A very warm first half of October gave way to a cooler than normal second half of the month. The second half brought multiple season ending frosts to virtually all areas of the state. Mean temperatures for the month ranged from plus or minus 1 degrees of normal among most observers. Extreme temperatures for the month ranged from 8 degrees F at Camp Norris in Lake of the Woods County (Oct 29) to 86 degrees F at Madison in Lac Qui Parle County (Oct 1).  Precipitation for the month was near normal to above normal at most places. Many observers reported measurable precipitation on 15 or more days. There were some drier than normal spots in the north, and a few in the west. Several observers reported over 5 inches for the month including Browns Valley, Wheaton, Ottertail, Melrose, Cloquet, Isle, Lanseboro, La Crescent, and Spring Valley. Mora reported its 5th wettest October with 6.04 inches, while Grand Meadow reported its 4th wettest October in history with 7.21 inches.  Snow visited much of the state during October, bringing slight amounts ranging from a trace to less than one inch. The observer at Askov reported 5 inches, while the observer from Isabella reported 6 inches for the month. By the end of the month northern lakes were starting to show a thin layer of ice on the surface and soil temperatures had dropped below 50 degrees F so farmers could apply forms of nitrogen fertilizer without the risk of leaching or denitrification.

Blood pressure and the onset of winter

My wife Cindy noticed an article this week by Dr. Sheldon Sheps, emeritus doctor from the Mayo Clinic who writes educational pieces. As winter type weather settles in this month it might be worth paying attention to your blood pressure, especially if you take medication to control it, or you are over 65 years old. Dr. Sheps writes:
"Blood pressure generally is higher in the winter and lower in the summer. That's because low temperatures cause your blood vessels to narrow ­ which increases blood pressure because more pressure is needed to force blood through your narrowed veins and arteries. In addition to cold weather, blood pressure may also be affected by a sudden change in weather patterns, such as a weather front or a storm. Your body ­ and blood vessels ­ may react to abrupt changes in humidity, atmospheric pressure, cloud cover or wind in much the same way it reacts to cold. These weather-related variations in blood pressure are more common in people age 65 and older. Other seasonal causes of higher blood pressure include weight gain and decreased physical activity in winter. If you have high blood pressure already, continue to monitor your blood pressure readings as the seasons change and talk to your doctor. Your doctor may recommend changing the dose of your blood pressure medication or switching to another medication. Don't make any changes to your medications without talking to your doctor." Good advice worth noting. More information on blood pressure care can be found here.

Late leaf fall

Many citizens have remarked about the late leaf fall this autumn. Phenologists and arborists tell us that the two key factors leading to late autumn leaf fall this year were the very late spring and delayed leafing out of trees, combined with a very warm and sunny September. Many trees, at or past peak color are still holding their leaves. A strong wind is forecasted for this Sunday (Nov 3) which should accelerate leaf drop in many parts of Minnesota. Unfortunately a rain and snow forecast for Tuesday and Wednesday may mean that these freshly dropped leaves will be mixed with a wet, slushy snowfall and may plug up storm sewer inlets and present more of a challenge to clean up.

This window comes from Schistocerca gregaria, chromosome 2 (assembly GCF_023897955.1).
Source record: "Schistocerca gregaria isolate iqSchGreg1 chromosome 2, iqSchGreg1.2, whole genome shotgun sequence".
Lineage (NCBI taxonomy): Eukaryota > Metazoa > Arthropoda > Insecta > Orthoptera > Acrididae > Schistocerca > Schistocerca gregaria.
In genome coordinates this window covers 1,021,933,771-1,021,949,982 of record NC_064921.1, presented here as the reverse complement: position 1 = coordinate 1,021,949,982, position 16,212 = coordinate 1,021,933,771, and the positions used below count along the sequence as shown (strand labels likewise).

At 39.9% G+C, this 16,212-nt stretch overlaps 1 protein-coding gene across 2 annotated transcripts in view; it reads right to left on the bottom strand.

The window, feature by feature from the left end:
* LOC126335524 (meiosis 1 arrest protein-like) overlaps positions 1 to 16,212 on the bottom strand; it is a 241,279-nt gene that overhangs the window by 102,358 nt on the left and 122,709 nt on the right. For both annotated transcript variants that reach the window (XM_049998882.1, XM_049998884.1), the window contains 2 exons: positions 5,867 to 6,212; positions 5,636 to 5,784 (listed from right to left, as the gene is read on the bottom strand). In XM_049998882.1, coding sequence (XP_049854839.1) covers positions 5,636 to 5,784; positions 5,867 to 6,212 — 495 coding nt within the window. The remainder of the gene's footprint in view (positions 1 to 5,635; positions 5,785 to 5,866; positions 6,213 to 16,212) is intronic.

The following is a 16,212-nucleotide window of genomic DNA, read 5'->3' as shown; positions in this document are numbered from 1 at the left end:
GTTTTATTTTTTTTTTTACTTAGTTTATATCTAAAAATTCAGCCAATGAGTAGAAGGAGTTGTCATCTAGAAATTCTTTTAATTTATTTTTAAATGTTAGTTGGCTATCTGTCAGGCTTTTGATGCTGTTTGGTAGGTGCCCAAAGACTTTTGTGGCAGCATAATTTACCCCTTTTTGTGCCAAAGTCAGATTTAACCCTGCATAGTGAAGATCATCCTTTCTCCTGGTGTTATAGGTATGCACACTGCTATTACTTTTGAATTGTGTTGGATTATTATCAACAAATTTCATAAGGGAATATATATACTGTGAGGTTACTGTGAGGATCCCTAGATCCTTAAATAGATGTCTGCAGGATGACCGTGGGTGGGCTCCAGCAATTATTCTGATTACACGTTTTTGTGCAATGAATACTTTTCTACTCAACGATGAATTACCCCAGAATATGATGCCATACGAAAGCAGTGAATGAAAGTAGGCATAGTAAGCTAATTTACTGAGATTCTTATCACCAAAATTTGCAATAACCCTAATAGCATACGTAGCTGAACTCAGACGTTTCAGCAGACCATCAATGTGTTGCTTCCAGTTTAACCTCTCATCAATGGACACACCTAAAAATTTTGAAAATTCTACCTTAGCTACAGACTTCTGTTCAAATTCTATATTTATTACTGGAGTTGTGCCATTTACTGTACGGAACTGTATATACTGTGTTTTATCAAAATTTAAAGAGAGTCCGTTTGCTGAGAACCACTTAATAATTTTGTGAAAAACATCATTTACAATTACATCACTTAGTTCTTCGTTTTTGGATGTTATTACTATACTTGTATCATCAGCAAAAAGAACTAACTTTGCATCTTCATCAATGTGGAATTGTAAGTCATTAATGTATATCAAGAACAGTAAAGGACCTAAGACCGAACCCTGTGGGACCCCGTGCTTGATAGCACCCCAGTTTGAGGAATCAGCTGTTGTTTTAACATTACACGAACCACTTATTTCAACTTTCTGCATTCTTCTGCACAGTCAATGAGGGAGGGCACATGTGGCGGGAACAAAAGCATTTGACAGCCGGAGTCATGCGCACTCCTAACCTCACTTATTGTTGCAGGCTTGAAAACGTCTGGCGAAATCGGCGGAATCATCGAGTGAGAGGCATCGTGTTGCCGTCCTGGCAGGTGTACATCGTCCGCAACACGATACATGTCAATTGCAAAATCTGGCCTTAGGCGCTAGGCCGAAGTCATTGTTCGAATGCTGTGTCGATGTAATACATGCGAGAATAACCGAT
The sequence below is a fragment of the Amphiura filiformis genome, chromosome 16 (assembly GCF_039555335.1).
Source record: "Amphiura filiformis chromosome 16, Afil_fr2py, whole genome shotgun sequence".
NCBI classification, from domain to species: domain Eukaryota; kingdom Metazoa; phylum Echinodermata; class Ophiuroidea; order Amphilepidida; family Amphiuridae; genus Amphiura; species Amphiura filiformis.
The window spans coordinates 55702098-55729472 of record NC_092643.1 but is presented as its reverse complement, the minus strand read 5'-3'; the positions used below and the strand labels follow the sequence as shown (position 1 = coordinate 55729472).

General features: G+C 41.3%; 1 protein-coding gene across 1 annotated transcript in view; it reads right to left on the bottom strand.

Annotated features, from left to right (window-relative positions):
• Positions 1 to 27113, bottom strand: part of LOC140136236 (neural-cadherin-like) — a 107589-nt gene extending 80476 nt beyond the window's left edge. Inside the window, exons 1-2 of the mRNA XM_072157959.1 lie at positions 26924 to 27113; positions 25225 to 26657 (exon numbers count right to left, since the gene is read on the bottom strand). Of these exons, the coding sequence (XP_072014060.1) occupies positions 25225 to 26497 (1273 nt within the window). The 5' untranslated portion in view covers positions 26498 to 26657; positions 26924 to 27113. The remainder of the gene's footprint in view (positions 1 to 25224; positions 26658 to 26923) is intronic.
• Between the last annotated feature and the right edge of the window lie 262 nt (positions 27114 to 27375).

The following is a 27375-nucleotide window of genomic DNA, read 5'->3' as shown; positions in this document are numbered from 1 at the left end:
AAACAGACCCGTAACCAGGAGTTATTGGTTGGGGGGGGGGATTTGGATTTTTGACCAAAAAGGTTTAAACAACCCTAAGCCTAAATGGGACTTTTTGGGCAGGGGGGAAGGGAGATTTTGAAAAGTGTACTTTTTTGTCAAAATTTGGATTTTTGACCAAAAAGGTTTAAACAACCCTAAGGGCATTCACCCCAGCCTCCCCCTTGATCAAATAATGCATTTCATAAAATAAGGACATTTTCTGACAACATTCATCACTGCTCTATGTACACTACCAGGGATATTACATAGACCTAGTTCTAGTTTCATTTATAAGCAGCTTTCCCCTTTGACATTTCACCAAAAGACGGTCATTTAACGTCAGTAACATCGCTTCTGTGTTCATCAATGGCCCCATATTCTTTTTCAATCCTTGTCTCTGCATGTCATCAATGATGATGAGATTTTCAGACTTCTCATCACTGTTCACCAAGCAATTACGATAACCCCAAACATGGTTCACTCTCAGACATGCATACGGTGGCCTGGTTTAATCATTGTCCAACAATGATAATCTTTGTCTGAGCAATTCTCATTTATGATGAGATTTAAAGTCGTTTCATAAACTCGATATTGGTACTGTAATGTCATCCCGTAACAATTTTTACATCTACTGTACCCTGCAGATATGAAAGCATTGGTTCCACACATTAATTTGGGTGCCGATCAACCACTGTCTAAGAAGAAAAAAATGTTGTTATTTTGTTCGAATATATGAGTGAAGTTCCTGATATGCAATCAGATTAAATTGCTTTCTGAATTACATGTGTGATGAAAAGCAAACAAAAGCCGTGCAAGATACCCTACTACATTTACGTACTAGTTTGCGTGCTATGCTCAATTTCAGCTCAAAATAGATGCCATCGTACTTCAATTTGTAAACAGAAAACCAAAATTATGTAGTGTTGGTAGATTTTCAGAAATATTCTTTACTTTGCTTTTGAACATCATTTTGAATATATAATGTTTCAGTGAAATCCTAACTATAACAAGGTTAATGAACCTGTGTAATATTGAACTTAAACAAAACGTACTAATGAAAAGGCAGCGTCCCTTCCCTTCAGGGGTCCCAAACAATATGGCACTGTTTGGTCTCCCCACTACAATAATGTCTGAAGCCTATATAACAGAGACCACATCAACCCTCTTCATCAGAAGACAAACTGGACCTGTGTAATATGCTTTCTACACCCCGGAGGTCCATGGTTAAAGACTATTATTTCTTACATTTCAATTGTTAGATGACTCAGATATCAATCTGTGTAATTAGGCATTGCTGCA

Weekly Weather potpourri

Earlier this week (Monday, Oct 28) the BBC and the Hadley Centre reported on a strong storm system that battered western Europe with high winds and heavy rainfall. Wind gusts over 90 mph were reported from the south coast of England and power was knocked out for over 300,000 customers. Thousands of trees were knocked over blocking roads and railways and there was a good deal of coastal erosion in England and France as a result of large waves. The U.K. Met Office attributed the wind damage to a "sting jet" produced by rapidly descending air on the backside of the storm system. You can real more from CNN and the BBC.

Typhoon Krosa battered the northern Philippines this week with high winds, heavy rains and high seas. Wind gusts on Luzon Island ranged up to 67 mph with rainfall reports ranging up to a foot. The storm is expected to strengthen over the South China Sea before bringing high winds and heavy rains to parts of southern China and Vietnam over the weekend and early next week. Maximum winds over 110 mph and sea waves of 30-35 feet were projected for this storm system.

Scientists at NCAR reported earlier this week on a new study that linked North America summer Heat Waves with a distinct upper air pattern in the Northern Hemisphere that produces 5 wave numbers (in the pressure pattern). With such a tool in play it is possible to forecast a coming summer Heat Wave with lead times of 15-20 days, allowing communities to better prepare. You can read more about this paper here.

Highlights from the weekly drought update issued by Brad Rippey of the USDA this week: